Abstract: Hamiltonian Monte Carlo (HMC) samples efficiently from high-dimensional posterior distributions with proposed parameter draws obtained by iterating on a discretized version of the Hamiltonian dynamics. The iterations make HMC computationally costly, especially in problems with large datasets, since it is necessary to compute posterior densities and their derivatives with respect to the parameters. Naively computing the Hamiltonian dynamics on a subset of the data causes HMC to lose its key ability to generate distant parameter proposals with high acceptance probability. The key insight in our article is that efficient subsampling HMC for the parameters is possible if both the dynamics and the acceptance probability are computed from the same data subsample in each complete HMC iteration. We show that this is possible to do in a principled way in a HMC-within-Gibbs framework where the subsample is updated using a pseudo marginal MH step and the parameters are then updated using an HMC step, based on the current subsample. We show that our subsampling methods are fast and compare favorably to two popular sampling algorithms that utilize gradient estimates from data subsampling. We also explore the current limitations of subsampling HMC algorithms by varying the quality of the variance reducing control variates used in the estimators of the posterior density and its gradients.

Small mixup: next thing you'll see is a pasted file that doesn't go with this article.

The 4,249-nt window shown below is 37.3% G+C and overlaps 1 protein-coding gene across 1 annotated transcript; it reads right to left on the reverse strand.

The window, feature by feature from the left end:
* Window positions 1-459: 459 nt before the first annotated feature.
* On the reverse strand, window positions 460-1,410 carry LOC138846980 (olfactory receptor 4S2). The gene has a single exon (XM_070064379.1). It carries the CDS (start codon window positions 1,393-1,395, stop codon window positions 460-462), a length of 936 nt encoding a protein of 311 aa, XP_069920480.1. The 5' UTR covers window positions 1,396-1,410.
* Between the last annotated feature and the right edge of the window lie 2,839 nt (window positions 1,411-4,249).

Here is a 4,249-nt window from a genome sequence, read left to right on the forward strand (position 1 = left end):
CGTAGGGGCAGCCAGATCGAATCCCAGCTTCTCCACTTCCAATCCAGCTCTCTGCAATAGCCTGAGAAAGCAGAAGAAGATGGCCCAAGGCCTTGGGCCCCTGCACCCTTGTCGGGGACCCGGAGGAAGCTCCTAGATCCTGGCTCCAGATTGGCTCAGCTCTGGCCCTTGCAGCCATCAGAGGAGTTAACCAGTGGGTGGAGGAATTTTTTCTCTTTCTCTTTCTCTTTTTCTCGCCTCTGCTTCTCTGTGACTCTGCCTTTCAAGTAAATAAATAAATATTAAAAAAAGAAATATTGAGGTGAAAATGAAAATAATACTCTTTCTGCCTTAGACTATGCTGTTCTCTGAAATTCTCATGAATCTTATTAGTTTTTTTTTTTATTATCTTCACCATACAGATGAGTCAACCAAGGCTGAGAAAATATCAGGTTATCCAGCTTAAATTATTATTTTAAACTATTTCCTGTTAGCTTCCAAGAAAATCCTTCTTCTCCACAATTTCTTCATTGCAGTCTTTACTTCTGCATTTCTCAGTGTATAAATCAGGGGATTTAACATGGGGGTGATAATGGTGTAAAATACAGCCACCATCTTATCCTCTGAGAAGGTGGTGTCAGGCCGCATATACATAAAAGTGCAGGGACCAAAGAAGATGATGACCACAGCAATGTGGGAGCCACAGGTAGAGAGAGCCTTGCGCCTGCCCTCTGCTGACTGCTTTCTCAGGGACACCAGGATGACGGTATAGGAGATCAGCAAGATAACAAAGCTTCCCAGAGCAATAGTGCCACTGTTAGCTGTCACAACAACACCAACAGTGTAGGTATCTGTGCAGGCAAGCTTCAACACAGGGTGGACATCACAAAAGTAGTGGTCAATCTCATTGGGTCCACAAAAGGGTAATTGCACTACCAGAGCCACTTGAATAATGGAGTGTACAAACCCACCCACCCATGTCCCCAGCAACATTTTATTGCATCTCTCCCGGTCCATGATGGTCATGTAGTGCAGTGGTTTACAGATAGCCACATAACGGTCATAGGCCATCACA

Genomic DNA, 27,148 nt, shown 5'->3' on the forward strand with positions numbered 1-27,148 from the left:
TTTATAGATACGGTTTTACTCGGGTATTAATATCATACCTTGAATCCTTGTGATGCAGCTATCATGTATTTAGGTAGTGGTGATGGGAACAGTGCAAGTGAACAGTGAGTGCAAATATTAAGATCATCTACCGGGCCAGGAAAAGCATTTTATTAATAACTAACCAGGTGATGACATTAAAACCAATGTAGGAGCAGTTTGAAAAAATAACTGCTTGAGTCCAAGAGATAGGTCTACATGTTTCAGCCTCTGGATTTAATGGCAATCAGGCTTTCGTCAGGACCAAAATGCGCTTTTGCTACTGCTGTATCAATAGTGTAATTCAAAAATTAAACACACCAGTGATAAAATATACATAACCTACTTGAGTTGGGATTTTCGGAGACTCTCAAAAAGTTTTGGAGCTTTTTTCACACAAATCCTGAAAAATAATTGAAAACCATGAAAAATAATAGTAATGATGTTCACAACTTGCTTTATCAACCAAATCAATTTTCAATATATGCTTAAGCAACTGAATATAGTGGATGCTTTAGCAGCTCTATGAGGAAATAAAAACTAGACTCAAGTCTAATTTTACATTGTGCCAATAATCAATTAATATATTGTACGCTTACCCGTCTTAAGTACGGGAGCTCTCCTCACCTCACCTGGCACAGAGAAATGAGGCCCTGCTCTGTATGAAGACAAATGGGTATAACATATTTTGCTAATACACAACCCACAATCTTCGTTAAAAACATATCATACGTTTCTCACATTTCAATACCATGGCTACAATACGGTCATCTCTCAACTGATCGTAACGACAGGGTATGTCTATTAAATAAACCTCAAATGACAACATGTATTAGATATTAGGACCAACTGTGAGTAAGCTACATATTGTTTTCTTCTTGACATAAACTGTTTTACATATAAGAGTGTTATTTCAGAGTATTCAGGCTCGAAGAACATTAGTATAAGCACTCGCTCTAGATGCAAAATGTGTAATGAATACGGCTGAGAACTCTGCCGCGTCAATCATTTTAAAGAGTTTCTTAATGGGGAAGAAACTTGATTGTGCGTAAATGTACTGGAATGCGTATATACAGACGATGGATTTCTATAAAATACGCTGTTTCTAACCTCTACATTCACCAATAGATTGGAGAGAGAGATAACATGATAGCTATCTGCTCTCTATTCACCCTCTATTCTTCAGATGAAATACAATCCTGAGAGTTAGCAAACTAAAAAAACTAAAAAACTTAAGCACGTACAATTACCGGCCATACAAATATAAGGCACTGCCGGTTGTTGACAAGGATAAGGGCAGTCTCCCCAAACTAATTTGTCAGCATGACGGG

Keywords: Large datasets; Bayesian inference; Stochastic gradient
    JEL: C11 C15 C55
    Date: 2019–04–01
  16. By: Bruno Ferman
    Abstract: We propose a simple way to assess the quality of asymptotic approximations required for inference methods. Our assessment can detect problems when the asymptotic theory that justifies the inference method is invalid and/or the structure of the empirical application is far from "Asymptopia". Our assessment can be easily applied to a wide range of applications. We illustrate the use of our assessment for the case of stratified randomized experiments.
    Date: 2019–12
  17. By: Carlos Cesar Trucios-Maza; João H. G Mazzeu; Luis K. Hotta; Pedro L. Valls Pereira; Marc Hallin
    Abstract: General dynamic factor models have demonstrated their capacity to circumvent the curse of dimensionality in time series and have been successfully applied in many economic and financial applications. However, their performance in the presence of outliers has not been analysed yet. In this paper, we study the impact of additive outliers on the identification, estimation and forecasting performance of general dynamic factor models. Based on our findings, we propose robust identification, estimation and forecasting procedures. Our proposal is evaluated via Monte Carlo experiments and in empirical data.